The title of “The Long Goodbye” will no doubt bring a smile to both literature and film fans, but instead of a moody film noir sound, the track proves to be one of the noisiest on the album, recalling the shoegaze glory of both My Bloody Valentine and Lush. The Beach Boys like harmonizing offers up a perfect counterpoint to Hawley’s tough and at times savage electric guitar fills. The song also includes one of Moran’s best lyrical moments on the album with the great, “Take your records, leave me mine. You’re the one who said we lived it all on borrowed time.”
After the quiet and at times chilling “Somebody Hurt You”, the album’s longest and perhaps most stunning moment follows with the jaw dropping “People Used to Dream About the Future”, one of the great songs of the decade. Here Moran’s voice shows surprising explosiveness, with the stunning mid song question of “Where did it all go?” offering up the kind of go for broke moment young artists rarely have the skills to achieve. Recalling Karen Carpenter in her prime (with a nice nod to vintage Streisand as well) Moran’s vocal work on “People Used to Dream About the Future” is simply stunning, and the soaring string section is wonderfully orchestrated. It’s the kind of perfectly crafted pop song that artists sadly just don’t attempt anymore.
Opening with a snippet of Bacharach’s “Close to You” on Moran’s piano, “Heartache” is one of the most minimal tracks on the record, with Elliot particularly shining on vibes. “Heartache” is lovely stuff and probably could have been some sort of torch song standard had it been written forty or fifty years ago.
Sounding like a German Cabaret number played by The Bee-Gees circa Odessa, the eerie and oddly majestic “Life Thru The Same Lens” is the album’s strangest creation. It’s also one of the best, with Andy Cook’s drums providing a solid backing to one of Moran’s most off-kilter compositions. Moran’s own backing vocal flourishes are particularly well placed, and Simon Stafford’s closing horn playing is perfectly fitting for such a strangely moving off the wall song.
Things get quiet again on “Did You See The Moon Tonight”, one of the album’s most mysterious sounding tracks. With a wide-awake narcotic feel punctuated by Hawley's wonderfully dreamy Hawaiian Steel guitar playing and Moran's drenched in echo vocals, "Did You See The Moon Tonight" is simply mesmerizing.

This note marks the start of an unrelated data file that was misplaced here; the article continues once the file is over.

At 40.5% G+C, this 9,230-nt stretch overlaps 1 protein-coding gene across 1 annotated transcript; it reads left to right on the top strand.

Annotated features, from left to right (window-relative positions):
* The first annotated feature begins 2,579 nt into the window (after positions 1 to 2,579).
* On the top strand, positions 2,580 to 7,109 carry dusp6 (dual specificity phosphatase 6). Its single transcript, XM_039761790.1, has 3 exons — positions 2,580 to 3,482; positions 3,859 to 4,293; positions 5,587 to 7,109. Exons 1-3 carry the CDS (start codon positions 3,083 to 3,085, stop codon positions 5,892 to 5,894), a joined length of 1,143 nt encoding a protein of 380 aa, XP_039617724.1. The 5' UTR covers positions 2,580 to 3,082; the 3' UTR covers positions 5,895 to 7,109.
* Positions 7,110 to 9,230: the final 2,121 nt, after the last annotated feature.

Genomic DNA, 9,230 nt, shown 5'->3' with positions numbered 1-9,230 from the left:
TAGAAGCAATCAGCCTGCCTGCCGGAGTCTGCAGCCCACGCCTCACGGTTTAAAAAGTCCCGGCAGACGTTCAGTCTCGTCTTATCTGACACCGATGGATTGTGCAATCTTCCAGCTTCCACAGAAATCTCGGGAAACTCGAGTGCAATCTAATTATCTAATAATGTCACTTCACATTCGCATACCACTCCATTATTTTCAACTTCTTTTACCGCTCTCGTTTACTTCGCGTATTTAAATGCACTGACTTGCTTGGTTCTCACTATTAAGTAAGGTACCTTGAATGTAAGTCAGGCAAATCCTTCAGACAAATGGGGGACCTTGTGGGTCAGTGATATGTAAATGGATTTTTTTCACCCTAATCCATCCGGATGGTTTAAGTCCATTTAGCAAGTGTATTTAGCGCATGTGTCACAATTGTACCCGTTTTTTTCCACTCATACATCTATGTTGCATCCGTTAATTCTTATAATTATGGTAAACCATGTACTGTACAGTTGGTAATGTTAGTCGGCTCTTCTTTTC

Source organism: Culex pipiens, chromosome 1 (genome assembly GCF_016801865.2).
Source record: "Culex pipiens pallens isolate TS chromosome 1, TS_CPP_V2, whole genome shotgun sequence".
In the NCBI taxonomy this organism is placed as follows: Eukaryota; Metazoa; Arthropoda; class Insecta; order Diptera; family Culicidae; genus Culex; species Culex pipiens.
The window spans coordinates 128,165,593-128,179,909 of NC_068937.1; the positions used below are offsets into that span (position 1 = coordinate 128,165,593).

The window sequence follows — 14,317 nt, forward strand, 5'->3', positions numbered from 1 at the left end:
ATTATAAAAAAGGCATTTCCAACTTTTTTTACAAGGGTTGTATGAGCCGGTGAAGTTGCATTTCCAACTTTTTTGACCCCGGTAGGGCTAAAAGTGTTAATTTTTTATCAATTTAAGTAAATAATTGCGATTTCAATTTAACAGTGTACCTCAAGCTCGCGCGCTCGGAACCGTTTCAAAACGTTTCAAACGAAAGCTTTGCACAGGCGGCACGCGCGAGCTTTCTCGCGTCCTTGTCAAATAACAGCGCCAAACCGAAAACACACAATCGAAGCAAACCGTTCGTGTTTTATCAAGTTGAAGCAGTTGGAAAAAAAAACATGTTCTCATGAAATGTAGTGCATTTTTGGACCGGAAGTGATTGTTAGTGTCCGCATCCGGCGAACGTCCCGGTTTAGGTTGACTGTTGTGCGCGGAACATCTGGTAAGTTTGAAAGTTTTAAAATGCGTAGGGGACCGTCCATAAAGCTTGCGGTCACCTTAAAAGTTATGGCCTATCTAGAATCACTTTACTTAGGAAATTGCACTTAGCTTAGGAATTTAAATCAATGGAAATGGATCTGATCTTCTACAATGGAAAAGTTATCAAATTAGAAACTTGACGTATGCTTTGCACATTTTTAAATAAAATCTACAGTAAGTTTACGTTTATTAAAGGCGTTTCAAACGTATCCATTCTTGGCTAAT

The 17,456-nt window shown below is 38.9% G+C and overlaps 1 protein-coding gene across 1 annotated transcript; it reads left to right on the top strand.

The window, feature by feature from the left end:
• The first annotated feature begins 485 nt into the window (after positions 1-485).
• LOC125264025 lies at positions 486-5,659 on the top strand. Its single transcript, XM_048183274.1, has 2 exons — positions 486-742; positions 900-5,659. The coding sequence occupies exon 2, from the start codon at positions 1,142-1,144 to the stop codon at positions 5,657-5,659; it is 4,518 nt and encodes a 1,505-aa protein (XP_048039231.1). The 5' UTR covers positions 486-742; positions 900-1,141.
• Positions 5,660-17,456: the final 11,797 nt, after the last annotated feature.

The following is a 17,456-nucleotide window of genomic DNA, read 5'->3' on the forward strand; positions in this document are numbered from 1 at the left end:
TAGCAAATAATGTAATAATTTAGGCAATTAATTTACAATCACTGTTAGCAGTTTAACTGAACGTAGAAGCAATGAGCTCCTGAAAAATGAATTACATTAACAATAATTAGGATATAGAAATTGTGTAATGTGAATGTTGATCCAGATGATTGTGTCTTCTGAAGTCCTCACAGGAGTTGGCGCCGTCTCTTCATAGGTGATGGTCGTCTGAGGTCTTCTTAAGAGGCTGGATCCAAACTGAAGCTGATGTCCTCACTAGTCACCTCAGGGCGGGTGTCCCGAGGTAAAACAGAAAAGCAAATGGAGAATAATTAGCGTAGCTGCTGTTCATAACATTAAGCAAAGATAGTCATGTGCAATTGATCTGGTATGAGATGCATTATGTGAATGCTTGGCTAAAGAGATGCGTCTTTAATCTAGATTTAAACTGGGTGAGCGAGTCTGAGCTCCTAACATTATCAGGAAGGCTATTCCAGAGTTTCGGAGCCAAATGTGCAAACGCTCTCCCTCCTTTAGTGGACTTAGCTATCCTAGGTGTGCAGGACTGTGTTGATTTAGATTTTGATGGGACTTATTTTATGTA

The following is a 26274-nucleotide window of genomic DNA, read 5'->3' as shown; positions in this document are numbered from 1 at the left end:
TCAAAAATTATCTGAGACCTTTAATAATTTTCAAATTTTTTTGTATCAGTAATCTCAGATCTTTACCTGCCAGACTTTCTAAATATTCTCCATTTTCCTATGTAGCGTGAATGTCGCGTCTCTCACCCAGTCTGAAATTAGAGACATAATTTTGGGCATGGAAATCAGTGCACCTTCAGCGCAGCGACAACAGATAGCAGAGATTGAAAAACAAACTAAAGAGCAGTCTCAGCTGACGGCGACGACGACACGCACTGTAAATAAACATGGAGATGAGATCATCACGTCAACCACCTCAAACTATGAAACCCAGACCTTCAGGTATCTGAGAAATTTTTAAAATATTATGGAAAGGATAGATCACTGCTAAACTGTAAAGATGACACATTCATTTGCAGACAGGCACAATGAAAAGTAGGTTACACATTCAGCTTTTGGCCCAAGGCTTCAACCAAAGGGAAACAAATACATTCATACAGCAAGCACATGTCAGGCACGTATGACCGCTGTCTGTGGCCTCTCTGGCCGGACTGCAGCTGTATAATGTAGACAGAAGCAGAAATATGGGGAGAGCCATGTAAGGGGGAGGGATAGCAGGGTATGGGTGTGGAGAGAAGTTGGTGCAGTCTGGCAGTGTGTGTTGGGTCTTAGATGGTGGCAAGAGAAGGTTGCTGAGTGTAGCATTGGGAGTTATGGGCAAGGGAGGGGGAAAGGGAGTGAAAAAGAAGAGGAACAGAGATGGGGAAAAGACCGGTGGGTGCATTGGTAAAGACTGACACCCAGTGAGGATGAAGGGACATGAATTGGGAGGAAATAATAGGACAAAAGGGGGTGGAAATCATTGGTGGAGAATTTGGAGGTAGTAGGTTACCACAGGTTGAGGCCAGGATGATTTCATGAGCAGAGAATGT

“Little Bird” seemingly offers up a hope of escape from the heartbreak and isolation Moran has been essaying on the album’s first ten tracks, but lines like “I am trapped under the sea trying to understand what life wants me to be” shows that Moran will probably never run in any kind of top forty crowd. The song also contains one of the album’s most outward tributes, with the Brian Wilson nod, “Heroes and villains and old lovers walk by, they tip their hats but they never answer why.”
A Girl Called Eddy’s final track is its most hopeful. Clocking in at a near epic six minutes, “Golden” finds Moran reminding herself that she doesn’t “need to die just to see” that life is already quiet wonderful. Alternating between near silence and the band playing at full force with Hawley’s shimmering electric guitar out front, the song is an ambitious and masterful closing to an equally ambitious and masterful debut LP.
The album would be greeted by universal acclaim when it was released in Britain in 2004. Mojo’s four star review called Moran a remarkable songwriter and noted that the entire album was “steeped in 60s classicism.” Q applauded Moran’s “sweetly painful love songs” in their four-star review and Uncut noted that Moran exhibited “gorgeously gauged soul and shrewdness” in her singing and writing. The album was mostly ignored in its stateside release though and was unfairly lost in the shuffle, the fate of many great albums from the past by uncompromising and individualistic artists.
A Girl Called Eddy is still thankfully in print and Moran is reportedly at work on the follow-up. Whether she can top her debut remains to be seen but I can’t wait to listen to what she delivers next. In the meantime, search out the sublime and moving A Girl Called Eddy. Once heard, its best moments will rarely leave your waking thoughts and Moran’s voice will haunt your dreams.